Harmony House of Western Massachusetts Partnership

We’re proud to have recently pledged $7,500 to the Harmony House of Chicopee to help fund a renovation and expansion that will allow the nonprofit to improve services and care for more terminally ill individuals who live alone or lack a capable caregiver.
Harmony House is currently fundraising to cover the cost of the $600,000 home renovation. They recently broke ground on their permanent and much larger home in the Aldenville section of Chicopee on Dec. 5.
Harmony House Board Members, Supporters and Florence Bank staff pose with the $7,500 donation check. From left to right: Ger Ronan, President, Yankee Home; Maureen Buxton, West Springfield Branch Manager, Florence Bank; Ruth Willemain, Founder, Harmony House of Western MA; Amy Corcoran, President, Board of Directors, Harmony House of Western MA; Pamela Quirk, RN, House Operations and Volunteer Committee Chair, Harmony House of Western MA
The mission at Harmony House is to provide compassionate care for terminally ill individuals facing the end of their lives alone in a comfortable, loving, home-like environment. It is dedicated to maintaining the honor and dignity of each resident during the final stages of life.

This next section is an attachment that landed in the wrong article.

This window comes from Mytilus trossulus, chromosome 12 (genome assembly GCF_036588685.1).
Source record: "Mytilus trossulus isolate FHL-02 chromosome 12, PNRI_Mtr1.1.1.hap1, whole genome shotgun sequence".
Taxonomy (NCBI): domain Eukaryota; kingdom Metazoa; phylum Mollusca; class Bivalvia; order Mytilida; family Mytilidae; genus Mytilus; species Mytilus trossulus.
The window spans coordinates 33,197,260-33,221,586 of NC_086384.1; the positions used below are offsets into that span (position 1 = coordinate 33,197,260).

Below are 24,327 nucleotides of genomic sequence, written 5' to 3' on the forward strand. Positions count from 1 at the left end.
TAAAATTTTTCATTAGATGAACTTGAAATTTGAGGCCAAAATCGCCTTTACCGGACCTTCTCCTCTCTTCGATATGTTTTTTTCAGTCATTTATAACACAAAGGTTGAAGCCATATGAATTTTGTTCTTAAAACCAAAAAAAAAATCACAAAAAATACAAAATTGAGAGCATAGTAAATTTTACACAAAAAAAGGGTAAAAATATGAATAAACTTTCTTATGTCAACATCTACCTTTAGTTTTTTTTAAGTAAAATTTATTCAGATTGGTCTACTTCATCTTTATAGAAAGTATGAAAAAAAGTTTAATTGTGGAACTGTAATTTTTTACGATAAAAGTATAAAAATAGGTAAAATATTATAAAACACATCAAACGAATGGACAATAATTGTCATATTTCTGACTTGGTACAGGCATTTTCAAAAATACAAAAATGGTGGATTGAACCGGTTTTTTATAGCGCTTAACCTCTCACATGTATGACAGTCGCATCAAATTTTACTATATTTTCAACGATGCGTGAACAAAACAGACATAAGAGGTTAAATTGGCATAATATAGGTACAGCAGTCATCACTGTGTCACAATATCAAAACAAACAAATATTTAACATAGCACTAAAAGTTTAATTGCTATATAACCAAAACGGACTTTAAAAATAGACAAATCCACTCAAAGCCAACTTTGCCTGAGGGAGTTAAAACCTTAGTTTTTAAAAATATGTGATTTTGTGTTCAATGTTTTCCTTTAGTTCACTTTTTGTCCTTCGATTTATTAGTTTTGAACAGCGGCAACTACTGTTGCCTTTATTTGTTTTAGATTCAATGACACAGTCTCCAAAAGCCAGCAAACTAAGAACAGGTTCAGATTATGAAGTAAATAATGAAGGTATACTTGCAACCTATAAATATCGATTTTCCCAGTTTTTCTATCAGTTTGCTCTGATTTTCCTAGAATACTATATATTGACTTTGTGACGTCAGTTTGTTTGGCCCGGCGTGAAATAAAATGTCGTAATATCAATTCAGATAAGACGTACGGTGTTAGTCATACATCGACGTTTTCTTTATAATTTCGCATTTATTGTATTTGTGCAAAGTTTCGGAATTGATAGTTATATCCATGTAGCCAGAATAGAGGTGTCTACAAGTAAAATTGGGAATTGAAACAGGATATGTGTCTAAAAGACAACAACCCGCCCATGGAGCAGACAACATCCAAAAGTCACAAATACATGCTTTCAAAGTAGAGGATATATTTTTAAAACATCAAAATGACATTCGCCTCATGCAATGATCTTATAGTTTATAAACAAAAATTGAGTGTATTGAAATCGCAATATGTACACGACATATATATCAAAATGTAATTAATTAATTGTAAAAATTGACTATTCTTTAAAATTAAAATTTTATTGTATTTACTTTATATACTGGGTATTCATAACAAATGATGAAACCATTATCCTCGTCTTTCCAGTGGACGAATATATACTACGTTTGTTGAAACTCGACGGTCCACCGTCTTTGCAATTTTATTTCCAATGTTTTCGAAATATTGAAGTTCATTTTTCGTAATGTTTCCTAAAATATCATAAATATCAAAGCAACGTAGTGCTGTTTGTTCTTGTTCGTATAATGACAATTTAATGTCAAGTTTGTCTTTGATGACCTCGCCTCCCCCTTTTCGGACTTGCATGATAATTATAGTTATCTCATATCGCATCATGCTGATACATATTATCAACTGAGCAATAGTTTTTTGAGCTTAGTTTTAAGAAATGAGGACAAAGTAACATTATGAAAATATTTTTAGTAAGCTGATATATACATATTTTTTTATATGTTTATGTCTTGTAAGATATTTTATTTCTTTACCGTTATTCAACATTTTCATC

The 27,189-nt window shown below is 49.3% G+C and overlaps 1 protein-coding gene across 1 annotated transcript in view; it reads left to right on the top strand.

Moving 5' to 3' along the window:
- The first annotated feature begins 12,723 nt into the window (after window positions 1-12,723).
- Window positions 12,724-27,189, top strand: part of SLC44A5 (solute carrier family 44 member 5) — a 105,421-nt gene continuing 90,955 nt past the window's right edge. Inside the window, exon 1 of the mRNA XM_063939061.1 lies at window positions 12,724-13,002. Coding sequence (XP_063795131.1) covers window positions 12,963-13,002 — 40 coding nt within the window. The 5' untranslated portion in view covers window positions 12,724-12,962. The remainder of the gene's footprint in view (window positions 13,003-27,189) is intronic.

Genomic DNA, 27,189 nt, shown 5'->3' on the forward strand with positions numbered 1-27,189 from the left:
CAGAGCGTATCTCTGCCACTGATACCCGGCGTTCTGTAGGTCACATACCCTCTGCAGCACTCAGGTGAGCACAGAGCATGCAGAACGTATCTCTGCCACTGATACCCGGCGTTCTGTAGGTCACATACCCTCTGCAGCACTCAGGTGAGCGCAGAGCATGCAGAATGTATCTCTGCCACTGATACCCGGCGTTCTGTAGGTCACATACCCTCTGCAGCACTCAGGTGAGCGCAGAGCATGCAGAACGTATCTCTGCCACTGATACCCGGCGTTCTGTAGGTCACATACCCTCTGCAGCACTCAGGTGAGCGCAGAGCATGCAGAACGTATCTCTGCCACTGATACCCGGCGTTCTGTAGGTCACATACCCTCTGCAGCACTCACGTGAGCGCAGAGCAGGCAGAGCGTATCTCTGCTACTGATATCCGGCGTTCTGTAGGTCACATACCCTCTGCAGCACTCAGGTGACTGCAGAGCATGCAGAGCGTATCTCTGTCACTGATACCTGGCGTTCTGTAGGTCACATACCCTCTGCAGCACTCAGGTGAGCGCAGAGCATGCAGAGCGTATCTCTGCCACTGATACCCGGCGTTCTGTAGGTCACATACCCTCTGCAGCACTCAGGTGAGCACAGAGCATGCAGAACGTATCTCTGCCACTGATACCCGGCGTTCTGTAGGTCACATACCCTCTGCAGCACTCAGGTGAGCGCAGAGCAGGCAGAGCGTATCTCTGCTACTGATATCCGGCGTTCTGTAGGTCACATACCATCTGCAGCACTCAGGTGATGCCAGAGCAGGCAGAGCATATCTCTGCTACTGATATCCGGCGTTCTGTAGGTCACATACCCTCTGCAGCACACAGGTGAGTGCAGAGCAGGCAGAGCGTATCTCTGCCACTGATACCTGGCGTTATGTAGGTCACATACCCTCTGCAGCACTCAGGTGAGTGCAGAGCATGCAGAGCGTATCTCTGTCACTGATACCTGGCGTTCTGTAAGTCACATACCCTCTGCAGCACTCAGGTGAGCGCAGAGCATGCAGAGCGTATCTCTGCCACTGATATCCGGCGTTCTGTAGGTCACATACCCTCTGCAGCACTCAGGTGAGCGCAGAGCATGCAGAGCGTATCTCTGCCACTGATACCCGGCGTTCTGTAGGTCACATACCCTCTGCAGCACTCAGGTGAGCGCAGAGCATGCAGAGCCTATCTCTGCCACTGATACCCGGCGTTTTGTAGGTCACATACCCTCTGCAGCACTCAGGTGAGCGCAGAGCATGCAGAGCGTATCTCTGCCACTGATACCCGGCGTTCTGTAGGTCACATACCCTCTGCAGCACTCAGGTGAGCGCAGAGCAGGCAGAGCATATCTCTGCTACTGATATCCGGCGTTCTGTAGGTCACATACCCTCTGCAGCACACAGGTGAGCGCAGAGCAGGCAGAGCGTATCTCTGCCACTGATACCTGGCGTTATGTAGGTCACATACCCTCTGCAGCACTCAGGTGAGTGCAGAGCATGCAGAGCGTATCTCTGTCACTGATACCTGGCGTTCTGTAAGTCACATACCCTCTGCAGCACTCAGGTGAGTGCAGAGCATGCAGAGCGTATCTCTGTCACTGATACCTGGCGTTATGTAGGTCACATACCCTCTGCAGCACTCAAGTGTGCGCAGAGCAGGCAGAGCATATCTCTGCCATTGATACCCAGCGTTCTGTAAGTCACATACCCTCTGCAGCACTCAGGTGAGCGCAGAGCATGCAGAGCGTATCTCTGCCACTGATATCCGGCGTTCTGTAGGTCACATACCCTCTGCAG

Staffed mainly by volunteers—from nurses to caregivers and companions—it provides 24-hour assistance with all aspects of care, including companionship, personal care, socialization, and meals. Harmony House is privately funded through the generosity of individuals, businesses and foundations.
“We are pleased to be able to contribute to this worthy organization that meets the needs of some of our most vulnerable community members,” said our president and chief executive officer, John F. Heaps Jr.
We’re a mutually held bank, which means our accountability is with customers and not stockholders. With no quarterly dividends to pay, we can focus on the ideas and decisions that are good for customers, staff and those in the wider community.
“Because we are an independent bank, we can be exceptionally good neighbors in the Pioneer Valley” Heaps said. “We are free to be philanthropic—a path we’ve followed for years and intend to continue on into the future.”